int delayval = 10; // delay for half a second

void setup() {
  // This is for Trinket 5V 16MHz, you can remove these three lines if you are not using a Trinket
#if defined (__AVR_ATtiny85__)
  if (F_CPU == 16000000) clock_prescale_set(clock_div_1);
#endif
  // End of trinket special code

  pixels.begin(); // This initializes the NeoPixel library.
}

void loop() {

  // For a set of NeoPixels the first NeoPixel is 0, second is 1, all the way up to the count of pixels minus one.

  for(int i=0;i<NUMPIXELS;i++){

    // pixels.Color takes RGB values, from 0,0,0 up to 255,255,255
    pixels.setPixelColor(i, pixels.Color(0,150,0)); // Moderately bright green color.

    pixels.show(); // This sends the updated pixel color to the hardware.

    delay(delayval); // Delay for a period of time (in milliseconds).

  }
}

Are you using a real Arduino Pro Mini or is it a ripoff clone?

I use generic ones, I have tried with two makes with the same results:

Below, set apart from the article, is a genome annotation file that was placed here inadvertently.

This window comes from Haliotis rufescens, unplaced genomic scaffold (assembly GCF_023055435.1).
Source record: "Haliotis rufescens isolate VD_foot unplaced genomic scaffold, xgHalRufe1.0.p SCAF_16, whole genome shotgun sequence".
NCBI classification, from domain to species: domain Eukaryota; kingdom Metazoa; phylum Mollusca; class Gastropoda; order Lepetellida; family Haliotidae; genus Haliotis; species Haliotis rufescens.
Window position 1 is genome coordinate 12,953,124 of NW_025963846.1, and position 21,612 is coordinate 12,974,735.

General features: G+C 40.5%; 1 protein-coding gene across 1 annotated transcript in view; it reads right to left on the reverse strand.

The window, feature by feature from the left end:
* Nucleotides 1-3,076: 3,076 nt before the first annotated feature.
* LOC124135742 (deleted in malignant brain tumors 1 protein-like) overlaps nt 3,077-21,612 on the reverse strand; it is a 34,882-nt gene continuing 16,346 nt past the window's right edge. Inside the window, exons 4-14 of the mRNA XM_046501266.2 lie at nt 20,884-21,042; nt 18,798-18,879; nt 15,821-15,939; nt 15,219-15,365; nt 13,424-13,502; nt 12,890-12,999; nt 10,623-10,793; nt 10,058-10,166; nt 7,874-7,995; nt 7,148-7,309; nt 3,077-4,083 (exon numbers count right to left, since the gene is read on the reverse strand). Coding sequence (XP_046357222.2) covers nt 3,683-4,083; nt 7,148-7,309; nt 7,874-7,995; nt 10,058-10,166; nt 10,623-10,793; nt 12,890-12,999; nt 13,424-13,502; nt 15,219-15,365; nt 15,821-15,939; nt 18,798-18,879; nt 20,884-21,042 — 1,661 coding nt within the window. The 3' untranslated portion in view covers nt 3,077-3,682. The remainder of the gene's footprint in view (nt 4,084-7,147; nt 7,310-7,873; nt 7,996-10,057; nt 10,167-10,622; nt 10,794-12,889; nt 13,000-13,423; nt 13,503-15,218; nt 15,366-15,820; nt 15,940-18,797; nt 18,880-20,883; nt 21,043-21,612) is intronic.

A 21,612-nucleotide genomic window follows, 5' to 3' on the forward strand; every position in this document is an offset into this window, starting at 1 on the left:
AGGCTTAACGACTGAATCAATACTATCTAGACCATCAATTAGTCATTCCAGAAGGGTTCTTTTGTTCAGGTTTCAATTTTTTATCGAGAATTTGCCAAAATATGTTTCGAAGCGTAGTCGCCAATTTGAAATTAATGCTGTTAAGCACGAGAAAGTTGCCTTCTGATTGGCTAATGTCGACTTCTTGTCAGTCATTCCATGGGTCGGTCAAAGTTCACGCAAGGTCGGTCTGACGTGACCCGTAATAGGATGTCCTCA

This one and this one.

Thank you for the help!

Thanks for that. Yes those two boards are fakes so their might be a quality issue here.

Can you do some tests for me as I have not got your system? With only the long strip connected reduce the green value from 150 down to 8. Now disconnect the wire from your boost converter to the 5V line of the Micro and power it from the USB socket of your computer, does it show all green now?

Thank for your continued help Mike.

As suggested, I have: - Disconnected the eyes strips - Added a capacitor on the power to the LEDs strip - Added a resistor on the Data cable - Disconnected the power cables from the converter - Changed the program for color: 0,8,0 - Power the system from USB